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Friday, April 19, 2024

No need to rush draft Moro law, MILF’s Jaafar declares

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CAMP DARAPANAN— The Moro Islamic Liberation Front said it was not in a hurry for the passage of the Bangsamoro Basic Law which will establish a Moro self-rule in the provinces covered by the Autonomous Region in Muslim Mindanao  and few adjacent local government units. 

MILF First Vice Chairman Ghazzali Jaafar said that while many Moro groups were keen on the passage of the BBL by Congress “in order to achieve just and dignified peace, we, in the MILF, are not in a hurry for the BBL.”

Invited Friday to a pro-BBL rally of civil society organizations in Cotabato City, Jaafar told reporters that it was the people that were actually getting “impatient of the peace process that has been going on for almost 30 years.”

On Friday, about 500 people marched their way to the ARMM Government Center in Cotabato City to demand for the timely enactment by Congress of the new BBL draft.

Musa Mascud, spokesperson for the Sustainable Initiatives of Grassroots and Networks for BBL or SIGN-BBL, said: “On the part of the civil society organizations, this is to push for the passage of the BBL in both Houses of Congress in order to help propel the peace process to its logical conclusion.”

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The ARMM government also joined the call on Congress to pass the BBL, as an instrument of peace designed to address one of the longest armed conflict in history.

At the same gathering, lawyer Laisa Alamia, ARMM executive secretary, said ending armed conflict has been a common agenda and an aspiration shared by many peoples in many parts of the world.

On Wednesday, House Speaker Pantaleon Alvarez filed the Malacañang-endorsed version of the BBL. Lanao del Norte Rep. Muhammad Khalil Dimaporo and Tawi-Tawi Rep. Ruby Sahali, also separately filed their versions of the Bill.   

The BBL was drafted by the Expanded Bangsamoro Transition Commission, chaired by Jaafar, and was composed of representatives from the MILF, the Philippine government, the Moro National Liberation Front under Yusof Jikiri and Muslimen Sema, as well as from the Indigenous People’s Tribes and Christian Settlers. They were appointed by President Rodrigo Duterte in March.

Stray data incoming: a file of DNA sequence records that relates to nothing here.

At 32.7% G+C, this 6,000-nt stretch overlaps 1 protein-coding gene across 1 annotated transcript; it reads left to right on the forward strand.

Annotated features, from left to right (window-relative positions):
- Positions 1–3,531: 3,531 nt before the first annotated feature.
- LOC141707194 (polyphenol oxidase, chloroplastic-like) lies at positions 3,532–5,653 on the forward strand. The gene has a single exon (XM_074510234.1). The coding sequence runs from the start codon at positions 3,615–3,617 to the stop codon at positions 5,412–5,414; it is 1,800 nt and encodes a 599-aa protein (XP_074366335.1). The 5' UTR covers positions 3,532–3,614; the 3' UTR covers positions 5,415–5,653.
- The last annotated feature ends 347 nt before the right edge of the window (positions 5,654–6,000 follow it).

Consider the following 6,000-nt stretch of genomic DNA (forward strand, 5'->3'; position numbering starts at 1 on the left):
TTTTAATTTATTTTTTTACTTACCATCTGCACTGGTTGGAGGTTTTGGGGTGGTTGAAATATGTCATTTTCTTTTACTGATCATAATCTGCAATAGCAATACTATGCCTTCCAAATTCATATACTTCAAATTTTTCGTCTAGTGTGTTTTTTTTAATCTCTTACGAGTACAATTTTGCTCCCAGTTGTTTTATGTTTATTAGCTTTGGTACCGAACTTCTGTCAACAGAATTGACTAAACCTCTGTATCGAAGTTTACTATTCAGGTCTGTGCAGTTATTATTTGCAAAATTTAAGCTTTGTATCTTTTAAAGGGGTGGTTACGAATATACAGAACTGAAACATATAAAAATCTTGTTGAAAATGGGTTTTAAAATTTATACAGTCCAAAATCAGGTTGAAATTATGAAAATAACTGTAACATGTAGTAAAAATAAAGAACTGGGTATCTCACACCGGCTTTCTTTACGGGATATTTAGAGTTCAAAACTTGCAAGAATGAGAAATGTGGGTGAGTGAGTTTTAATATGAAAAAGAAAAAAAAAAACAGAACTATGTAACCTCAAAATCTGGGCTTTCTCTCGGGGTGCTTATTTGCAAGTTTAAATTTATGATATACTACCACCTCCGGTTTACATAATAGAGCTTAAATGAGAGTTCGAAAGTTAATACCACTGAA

In  2015, supporters for the passage of the BBL hued to what they perceived were efforts in Congress to “dilute” the proposed law from its original substance. The first BBL was written by BTC commissioners appointed by then President Benigno Aquino III. But the 16th Congress then failed to pass the proposed law.

According to former Supreme Court Chief Justice Raynato Puno, constitutional challenge previously raised by lawmakers could hamper the passage of the new BBL draft.

Speaking as a Malacanang resource person on the new BBL, Puno said the best way for the government and the Moro people to gain hard push for that legislative agenda is to accommodate the law via the process of Constitutional amendment.

“This is to enable the country to deal with the demands of our Muslim brothers to have their own homeland which they can govern based on their culture, religion, language and history,” Puno told a news conference in Malacanang on Thursday.

Puno said: “It will be very difficult for this bill [BBL] to overcome a constitutional challenge before the Supreme Court, because we have a unitary government that is not empowered to grant the identity-based demands of our Muslim brothers and sisters.”

Mr. Duterte has since the time of his Presidential campaign made open his preference for a Constitutional amendment to change the form of government “from a highly unitary, centralized government to federal system.”

“The aspiration of our Muslim brothers cannot be substantially granted unless we change our unitary government,” Puno said.  

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